McDonald’s Australia Will Axe Plastic Cutlery And Replace It With Wooden Utensils

McDonald’s has announced plans to phase out plastic cutlery and replace it with wooden utensils at its restaurants in Australia.

The company revealed the news at a national plastics summit hosted by federal Environmental Minister Sussan Ley in Canberra today, March 2.

It plans to phase out plastic cutlery by the end of 2020 in a bid to reduce landfill waste.

Kylie Freeland, McDonald’s Australia supply chain and sustainability director, released a statement about the move, saying:

We’re committed to being an industry leader in sustainable practices, ultimately using our scale for good to positively impact challenges facing the communities we operate in.

By removing plastic straws and cutlery from McDonald’s restaurants, we are continuing to reduce our environmental footprint and will be removing more than 860 tonnes of plastic from our system.

The announcement comes after McDonald’s conducted a three-month trial with wooden cutlery in nine outlets across New Zealand last year.

McDonald’s announced it was phasing out the use of plastic straws in UK restaurants in June 2018, and the following year it scrapped plastic lids from McFlurry packaging.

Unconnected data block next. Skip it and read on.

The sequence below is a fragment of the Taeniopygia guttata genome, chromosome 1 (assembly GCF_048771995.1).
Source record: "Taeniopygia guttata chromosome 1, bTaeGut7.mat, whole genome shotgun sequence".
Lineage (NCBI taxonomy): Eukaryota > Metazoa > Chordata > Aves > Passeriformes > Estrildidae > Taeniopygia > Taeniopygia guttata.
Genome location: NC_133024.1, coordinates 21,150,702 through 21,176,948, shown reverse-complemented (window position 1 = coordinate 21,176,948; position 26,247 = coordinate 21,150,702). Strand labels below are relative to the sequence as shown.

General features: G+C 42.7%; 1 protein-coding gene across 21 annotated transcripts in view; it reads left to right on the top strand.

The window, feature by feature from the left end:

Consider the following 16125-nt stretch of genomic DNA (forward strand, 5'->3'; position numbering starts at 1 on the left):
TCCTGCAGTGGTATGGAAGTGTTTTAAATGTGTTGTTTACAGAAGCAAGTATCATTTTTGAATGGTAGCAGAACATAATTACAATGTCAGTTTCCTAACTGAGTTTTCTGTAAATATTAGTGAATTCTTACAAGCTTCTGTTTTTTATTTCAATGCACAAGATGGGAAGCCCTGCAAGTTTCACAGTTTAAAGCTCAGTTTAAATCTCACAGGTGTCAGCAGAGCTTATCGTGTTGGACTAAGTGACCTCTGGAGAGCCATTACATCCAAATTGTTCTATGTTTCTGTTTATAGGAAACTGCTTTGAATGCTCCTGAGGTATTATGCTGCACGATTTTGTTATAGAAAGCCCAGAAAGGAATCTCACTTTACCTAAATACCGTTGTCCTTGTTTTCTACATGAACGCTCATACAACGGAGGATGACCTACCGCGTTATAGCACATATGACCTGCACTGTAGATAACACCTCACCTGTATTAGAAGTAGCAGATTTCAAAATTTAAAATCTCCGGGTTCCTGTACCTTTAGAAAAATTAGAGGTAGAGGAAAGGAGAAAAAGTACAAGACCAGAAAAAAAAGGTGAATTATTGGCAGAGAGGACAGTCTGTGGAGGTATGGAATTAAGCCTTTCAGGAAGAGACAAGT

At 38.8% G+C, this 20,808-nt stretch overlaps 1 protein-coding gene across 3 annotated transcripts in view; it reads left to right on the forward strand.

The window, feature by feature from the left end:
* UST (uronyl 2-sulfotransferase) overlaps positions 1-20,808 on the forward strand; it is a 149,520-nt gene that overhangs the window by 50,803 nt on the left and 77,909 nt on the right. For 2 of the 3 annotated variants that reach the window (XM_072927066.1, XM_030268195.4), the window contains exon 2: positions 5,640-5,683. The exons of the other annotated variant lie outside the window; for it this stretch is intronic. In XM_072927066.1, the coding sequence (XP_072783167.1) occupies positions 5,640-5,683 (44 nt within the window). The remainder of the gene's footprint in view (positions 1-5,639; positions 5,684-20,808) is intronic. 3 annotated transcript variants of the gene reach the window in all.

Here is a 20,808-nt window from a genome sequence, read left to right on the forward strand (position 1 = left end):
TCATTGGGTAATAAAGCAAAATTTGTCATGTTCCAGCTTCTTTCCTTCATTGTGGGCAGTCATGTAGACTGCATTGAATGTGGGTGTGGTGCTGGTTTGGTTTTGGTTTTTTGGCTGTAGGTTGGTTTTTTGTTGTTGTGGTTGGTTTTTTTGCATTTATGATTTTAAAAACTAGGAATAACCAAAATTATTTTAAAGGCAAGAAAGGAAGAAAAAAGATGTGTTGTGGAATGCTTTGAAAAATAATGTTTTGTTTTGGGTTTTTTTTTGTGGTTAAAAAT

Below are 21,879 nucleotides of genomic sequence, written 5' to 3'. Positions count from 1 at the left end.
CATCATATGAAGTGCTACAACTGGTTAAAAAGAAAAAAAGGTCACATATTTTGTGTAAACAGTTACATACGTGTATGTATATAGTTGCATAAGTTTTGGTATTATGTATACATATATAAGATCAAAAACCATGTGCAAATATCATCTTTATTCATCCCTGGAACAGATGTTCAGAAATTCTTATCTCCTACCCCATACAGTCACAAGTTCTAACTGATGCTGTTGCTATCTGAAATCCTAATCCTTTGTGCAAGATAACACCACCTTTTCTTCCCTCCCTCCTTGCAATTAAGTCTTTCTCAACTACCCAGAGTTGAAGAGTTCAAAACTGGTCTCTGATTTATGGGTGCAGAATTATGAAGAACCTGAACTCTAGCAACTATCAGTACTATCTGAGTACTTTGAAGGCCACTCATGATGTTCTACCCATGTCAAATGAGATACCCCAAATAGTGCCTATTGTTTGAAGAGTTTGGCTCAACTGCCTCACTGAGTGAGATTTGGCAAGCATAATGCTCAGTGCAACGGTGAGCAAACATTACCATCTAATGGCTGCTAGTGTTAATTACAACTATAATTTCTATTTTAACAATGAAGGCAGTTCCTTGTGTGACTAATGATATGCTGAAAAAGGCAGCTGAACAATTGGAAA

In a joint statement, as per the New Zealand Herald, the Boomerang Alliance and the World Wide Fund Australia said plastic enters Australian oceans at a rate of 130,000 tonnes a year, and with plastic recycling rates only reaching 9%, they stated federal and state governments must intervene where the market has failed.

Peter Shmigel, CEO of The Australian Council of Recycling, expressed hope today’s summit would incite real change.

He commented:

A summit that puts substance before stylistics is what we need to deal with the plastics problem.

[W]e need to get smarter with the plastic we do use, especially ensuring its recyclability and that plastic products are made with lower-emissions, domestically sourced recycled resin ASAP.

Hopefully McDonald’s will roll out wooden utensils across the globe in a continued effort to reduce plastic waste.

Source: Unilad

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